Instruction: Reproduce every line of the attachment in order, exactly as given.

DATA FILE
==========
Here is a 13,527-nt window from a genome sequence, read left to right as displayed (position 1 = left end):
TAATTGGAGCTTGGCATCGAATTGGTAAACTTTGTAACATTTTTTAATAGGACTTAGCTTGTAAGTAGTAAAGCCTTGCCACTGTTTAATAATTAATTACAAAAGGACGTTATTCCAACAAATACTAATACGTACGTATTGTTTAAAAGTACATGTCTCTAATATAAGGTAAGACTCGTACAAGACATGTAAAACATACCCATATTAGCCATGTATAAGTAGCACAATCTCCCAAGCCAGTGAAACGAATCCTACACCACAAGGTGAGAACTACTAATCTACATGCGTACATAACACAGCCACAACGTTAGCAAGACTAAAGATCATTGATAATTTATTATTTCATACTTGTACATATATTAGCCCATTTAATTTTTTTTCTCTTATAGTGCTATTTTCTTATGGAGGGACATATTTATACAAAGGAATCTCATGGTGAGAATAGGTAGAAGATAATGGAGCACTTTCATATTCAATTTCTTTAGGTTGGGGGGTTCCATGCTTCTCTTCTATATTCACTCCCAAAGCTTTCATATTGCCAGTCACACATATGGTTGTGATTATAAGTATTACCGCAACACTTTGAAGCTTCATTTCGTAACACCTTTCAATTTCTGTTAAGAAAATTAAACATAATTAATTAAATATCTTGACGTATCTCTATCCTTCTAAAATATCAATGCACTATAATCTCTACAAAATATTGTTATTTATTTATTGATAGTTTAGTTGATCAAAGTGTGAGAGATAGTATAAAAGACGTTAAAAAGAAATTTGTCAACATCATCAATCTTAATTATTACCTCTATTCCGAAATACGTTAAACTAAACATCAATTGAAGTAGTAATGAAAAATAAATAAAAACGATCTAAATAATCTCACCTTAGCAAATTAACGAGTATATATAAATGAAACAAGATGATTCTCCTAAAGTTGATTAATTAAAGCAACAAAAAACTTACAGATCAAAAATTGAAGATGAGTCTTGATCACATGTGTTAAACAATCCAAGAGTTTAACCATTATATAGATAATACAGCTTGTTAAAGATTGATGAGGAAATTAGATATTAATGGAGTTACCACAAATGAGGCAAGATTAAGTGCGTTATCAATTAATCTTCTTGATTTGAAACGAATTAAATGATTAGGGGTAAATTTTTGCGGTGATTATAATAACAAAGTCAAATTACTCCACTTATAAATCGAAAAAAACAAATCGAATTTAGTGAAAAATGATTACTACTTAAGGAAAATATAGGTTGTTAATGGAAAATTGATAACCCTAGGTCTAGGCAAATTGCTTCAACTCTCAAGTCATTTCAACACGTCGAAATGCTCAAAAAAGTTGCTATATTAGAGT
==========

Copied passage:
Here is a 13,527-nt window from a genome sequence, read left to right as displayed (position 1 = left end):
TAATTGGAGCTTGGCATCGAATTGGTAAACTTTGTAACATTTTTTAATAGGACTTAGCTTGTAAGTAGTAAAGCCTTGCCACTGTTTAATAATTAATTACAAAAGGACGTTATTCCAACAAATACTAATACGTACGTATTGTTTAAAAGTACATGTCTCTAATATAAGGTAAGACTCGTACAAGACATGTAAAACATACCCATATTAGCCATGTATAAGTAGCACAATCTCCCAAGCCAGTGAAACGAATCCTACACCACAAGGTGAGAACTACTAATCTACATGCGTACATAACACAGCCACAACGTTAGCAAGACTAAAGATCATTGATAATTTATTATTTCATACTTGTACATATATTAGCCCATTTAATTTTTTTTCTCTTATAGTGCTATTTTCTTATGGAGGGACATATTTATACAAAGGAATCTCATGGTGAGAATAGGTAGAAGATAATGGAGCACTTTCATATTCAATTTCTTTAGGTTGGGGGGTTCCATGCTTCTCTTCTATATTCACTCCCAAAGCTTTCATATTGCCAGTCACACATATGGTTGTGATTATAAGTATTACCGCAACACTTTGAAGCTTCATTTCGTAACACCTTTCAATTTCTGTTAAGAAAATTAAACATAATTAATTAAATATCTTGACGTATCTCTATCCTTCTAAAATATCAATGCACTATAATCTCTACAAAATATTGTTATTTATTTATTGATAGTTTAGTTGATCAAAGTGTGAGAGATAGTATAAAAGACGTTAAAAAGAAATTTGTCAACATCATCAATCTTAATTATTACCTCTATTCCGAAATACGTTAAACTAAACATCAATTGAAGTAGTAATGAAAAATAAATAAAAACGATCTAAATAATCTCACCTTAGCAAATTAACGAGTATATATAAATGAAACAAGATGATTCTCCTAAAGTTGATTAATTAAAGCAACAAAAAACTTACAGATCAAAAATTGAAGATGAGTCTTGATCACATGTGTTAAACAATCCAAGAGTTTAACCATTATATAGATAATACAGCTTGTTAAAGATTGATGAGGAAATTAGATATTAATGGAGTTACCACAAATGAGGCAAGATTAAGTGCGTTATCAATTAATCTTCTTGATTTGAAACGAATTAAATGATTAGGGGTAAATTTTTGCGGTGATTATAATAACAAAGTCAAATTACTCCACTTATAAATCGAAAAAAACAAATCGAATTTAGTGAAAAATGATTACTACTTAAGGAAAATATAGGTTGTTAATGGAAAATTGATAACCCTAGGTCTAGGCAAATTGCTTCAACTCTCAAGTCATTTCAACACGTCGAAATGCTCAAAAAAGTTGCTATATTAGAGT